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'A great day for Ireland': Irish sign language one step closer to official recognition

The bill would see sign language recognised as a native and independent language.

Image: Shutterstock/adriaticfoto

Updated: 18: 55

A SENATOR HAS told of his delight as the Irish Sign Language Bill moved one step closer to becoming law.

Fianna Fáil’s Mark Daly said today was a “great day” for the the deaf community in Ireland as the passage of this bill would be hugely beneficial for everyone in the country.

Under the bill, Irish Sign Language (ISL) would be designated as a native and independent language that is used as the primary means of communication by over 5,000 members of the deaf community.

Daly said: “The cross-party support that my bill received today is testament to the hard work of the Irish deaf community in raising awareness of their needs, and shining a spotlight on the challenges they face on a day to day basis.

 The impact of this piece of legislation would be truly transformative for the deaf community enabling ISL to be used in legal proceedings and would require Irish TV broadcasters to have subtitling on a greater proportion of broadcasts.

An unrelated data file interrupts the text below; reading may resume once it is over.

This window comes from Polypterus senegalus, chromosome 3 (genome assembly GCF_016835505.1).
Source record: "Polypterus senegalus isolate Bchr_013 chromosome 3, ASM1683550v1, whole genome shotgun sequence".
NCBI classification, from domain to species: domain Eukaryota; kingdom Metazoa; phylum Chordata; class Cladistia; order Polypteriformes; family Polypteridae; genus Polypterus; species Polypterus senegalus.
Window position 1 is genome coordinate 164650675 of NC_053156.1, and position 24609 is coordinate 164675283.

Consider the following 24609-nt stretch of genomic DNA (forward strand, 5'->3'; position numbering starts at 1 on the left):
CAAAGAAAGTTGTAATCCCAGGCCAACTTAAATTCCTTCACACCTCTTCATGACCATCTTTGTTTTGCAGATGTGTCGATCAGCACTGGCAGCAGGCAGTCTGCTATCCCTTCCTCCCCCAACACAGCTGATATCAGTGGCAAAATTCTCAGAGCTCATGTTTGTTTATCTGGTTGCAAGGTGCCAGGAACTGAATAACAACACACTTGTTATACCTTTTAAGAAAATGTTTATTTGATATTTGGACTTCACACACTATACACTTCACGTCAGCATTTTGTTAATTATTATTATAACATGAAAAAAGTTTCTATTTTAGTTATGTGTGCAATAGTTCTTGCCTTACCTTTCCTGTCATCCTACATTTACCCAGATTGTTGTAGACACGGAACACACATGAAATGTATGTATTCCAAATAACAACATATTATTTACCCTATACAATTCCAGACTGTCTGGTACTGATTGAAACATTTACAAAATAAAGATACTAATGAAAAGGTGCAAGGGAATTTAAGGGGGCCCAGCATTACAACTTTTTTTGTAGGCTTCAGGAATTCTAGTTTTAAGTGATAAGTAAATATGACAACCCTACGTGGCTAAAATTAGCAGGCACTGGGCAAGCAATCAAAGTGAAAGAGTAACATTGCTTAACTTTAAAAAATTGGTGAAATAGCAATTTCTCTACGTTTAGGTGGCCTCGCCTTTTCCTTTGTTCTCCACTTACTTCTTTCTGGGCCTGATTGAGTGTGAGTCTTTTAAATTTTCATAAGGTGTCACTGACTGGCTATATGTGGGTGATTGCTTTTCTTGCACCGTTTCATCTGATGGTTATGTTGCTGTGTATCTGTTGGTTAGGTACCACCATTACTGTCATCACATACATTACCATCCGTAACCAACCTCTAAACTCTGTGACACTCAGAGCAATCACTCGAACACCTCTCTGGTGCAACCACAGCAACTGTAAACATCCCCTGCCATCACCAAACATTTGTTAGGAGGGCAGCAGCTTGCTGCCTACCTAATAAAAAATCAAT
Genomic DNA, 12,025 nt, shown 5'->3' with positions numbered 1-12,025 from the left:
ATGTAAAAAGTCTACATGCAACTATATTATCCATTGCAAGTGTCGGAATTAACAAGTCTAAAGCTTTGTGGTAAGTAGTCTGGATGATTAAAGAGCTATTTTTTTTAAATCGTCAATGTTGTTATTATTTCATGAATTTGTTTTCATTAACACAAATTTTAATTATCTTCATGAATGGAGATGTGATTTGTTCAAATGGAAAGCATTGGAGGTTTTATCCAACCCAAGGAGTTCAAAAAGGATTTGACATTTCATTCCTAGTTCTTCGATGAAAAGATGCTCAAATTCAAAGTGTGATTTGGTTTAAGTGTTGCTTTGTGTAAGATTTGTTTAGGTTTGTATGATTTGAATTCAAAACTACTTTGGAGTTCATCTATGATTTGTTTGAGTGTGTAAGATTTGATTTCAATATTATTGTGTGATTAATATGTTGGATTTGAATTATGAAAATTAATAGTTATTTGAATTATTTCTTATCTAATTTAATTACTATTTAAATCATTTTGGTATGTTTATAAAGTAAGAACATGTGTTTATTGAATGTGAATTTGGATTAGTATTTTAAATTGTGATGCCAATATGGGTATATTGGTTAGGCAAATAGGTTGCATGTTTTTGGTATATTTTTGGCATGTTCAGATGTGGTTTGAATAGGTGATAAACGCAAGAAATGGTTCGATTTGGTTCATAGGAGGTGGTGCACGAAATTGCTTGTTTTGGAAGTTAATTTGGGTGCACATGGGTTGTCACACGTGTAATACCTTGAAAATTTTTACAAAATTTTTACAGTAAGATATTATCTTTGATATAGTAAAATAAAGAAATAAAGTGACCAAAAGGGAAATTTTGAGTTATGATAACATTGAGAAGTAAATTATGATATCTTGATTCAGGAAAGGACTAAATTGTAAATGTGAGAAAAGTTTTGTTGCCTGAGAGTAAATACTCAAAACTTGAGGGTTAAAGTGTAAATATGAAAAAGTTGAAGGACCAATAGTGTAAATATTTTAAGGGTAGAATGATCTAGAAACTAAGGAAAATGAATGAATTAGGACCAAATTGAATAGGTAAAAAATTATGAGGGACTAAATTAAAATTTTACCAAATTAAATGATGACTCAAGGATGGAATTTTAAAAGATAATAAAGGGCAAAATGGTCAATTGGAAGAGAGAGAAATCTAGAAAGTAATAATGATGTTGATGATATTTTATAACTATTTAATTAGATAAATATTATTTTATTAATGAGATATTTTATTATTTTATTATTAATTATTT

“From interaction with social protection services to buying a TV license or dealing with your local authority, the Irish deaf community have been denied equal rights and opportunities for years.

“When this bill is passed, it will also require the State to provide interpreting services for students who use Irish Sign Language, and would require every public body to devise and implement an action plan to promote the use of sign language within the organisation.”

Minister of State with special responsibility for disabilities, Finian McGrath said the sponsors of the bill have done a “very valuable public service”.

He said: “I am happy that the bill will now move on to complete the pre-legislative scrutiny process and then, in due course and, in light of the assessment by the Oireachtas of the bill’s proposals, that we can work together to see what amendments are needed to create the focussed right to interpretation I am thinking of.”

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